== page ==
It is a capital mistake to theorize before one has data. Insensibly one
begins to twist facts to suit theories, instead of theories to suit facts.
Sherlock Holmes [Doy27]
Graphs are essential to good statistical analysis.
F. J. Anscombe [Ans73]
Data are the raw material of statistics.
We will organize data into a 2-dimensional schema, which we can think of as
rows and columns in a spreadsheet. The rows correspond to the individuals (also
called cases, subjects, or units depending on the context of the study). The
columns correspond to variables. In statistics, a variable is one of the measure-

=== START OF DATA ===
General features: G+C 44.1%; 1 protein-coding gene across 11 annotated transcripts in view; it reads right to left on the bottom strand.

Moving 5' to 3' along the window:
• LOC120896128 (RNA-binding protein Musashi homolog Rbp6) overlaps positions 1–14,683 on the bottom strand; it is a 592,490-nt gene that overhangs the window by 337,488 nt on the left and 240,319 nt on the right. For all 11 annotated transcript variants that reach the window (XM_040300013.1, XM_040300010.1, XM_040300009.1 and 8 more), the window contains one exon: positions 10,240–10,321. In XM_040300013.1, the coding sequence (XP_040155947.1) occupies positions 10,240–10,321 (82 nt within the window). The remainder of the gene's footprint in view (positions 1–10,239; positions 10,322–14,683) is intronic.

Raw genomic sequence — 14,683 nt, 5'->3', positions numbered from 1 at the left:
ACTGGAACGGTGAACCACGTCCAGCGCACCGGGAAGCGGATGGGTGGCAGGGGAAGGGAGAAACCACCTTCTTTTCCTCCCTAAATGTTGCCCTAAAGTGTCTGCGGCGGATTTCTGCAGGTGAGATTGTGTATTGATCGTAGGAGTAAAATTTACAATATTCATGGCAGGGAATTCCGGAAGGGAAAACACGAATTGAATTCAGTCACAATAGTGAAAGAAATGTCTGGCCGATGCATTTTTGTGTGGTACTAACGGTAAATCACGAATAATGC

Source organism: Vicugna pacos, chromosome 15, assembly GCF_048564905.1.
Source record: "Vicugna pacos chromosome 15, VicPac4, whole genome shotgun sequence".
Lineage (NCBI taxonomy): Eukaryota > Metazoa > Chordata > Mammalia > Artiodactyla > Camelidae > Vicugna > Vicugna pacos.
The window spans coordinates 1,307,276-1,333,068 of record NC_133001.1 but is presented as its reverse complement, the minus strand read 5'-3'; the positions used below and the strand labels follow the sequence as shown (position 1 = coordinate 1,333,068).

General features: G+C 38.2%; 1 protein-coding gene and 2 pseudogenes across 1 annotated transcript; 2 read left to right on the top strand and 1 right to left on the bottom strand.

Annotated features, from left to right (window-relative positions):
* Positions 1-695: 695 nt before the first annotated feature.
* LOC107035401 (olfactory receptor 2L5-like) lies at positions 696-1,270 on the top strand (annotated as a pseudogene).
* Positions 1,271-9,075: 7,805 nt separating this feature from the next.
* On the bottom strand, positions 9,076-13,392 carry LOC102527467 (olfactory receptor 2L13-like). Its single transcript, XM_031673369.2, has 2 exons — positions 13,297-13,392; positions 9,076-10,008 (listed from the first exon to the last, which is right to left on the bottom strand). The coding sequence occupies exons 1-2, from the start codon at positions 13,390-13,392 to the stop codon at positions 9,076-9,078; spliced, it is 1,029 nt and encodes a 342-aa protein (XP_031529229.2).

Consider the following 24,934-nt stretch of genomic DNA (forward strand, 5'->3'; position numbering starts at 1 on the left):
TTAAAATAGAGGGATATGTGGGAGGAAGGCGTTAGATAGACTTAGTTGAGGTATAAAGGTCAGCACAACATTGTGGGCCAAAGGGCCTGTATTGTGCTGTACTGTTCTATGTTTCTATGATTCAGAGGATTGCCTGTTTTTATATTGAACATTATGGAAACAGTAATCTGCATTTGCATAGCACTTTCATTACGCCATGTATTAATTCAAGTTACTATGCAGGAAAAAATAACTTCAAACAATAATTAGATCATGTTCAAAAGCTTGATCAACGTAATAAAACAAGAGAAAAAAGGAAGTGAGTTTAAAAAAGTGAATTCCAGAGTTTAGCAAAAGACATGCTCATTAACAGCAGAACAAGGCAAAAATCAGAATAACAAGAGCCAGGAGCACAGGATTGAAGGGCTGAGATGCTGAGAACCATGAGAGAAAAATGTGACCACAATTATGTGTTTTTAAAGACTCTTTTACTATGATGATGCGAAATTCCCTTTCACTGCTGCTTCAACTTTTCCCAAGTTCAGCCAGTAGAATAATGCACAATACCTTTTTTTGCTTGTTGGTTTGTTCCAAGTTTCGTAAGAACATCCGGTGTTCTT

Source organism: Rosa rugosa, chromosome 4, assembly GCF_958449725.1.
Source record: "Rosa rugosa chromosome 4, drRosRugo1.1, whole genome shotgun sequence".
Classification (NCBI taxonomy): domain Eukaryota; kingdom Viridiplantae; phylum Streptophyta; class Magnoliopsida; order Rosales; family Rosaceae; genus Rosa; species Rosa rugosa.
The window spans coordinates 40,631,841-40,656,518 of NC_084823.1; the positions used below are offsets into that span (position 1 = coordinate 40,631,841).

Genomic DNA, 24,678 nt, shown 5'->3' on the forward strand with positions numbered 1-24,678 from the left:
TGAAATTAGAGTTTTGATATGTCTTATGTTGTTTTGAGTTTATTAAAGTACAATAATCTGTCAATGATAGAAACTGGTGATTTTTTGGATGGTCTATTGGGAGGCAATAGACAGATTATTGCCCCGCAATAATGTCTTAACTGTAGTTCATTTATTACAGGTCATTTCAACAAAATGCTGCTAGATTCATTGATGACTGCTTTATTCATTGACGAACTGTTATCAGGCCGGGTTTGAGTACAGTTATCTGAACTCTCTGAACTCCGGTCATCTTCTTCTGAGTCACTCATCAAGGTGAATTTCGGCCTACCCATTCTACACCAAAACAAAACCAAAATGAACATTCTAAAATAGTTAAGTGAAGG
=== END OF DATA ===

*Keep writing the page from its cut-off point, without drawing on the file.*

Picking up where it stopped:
ments made for each individual. Each individual has a value for each variable. Or
at least that is our intent. Very often some of the data are missing, meaning that
values of some variables are not available for some of the individuals.
How data are collected is critically important, and good statistical analysis
requires that the data were collected in an appropriate manner. We will return to
the issue of how data are (or should be) collected later. In this chapter we will
focus on the data themselves. We will use R to manipulate data and to produce
some of the most important numerical and graphical summaries of data. A more
complete introduction to R can be found in Appendix A.
1.1. Data in R
Most data sets in R are stored in a structure called a data frame that reflects
the 2-dimensional structure described above. A number of data sets are included
with the basic installation of R. The iris data set, for example, is a famous data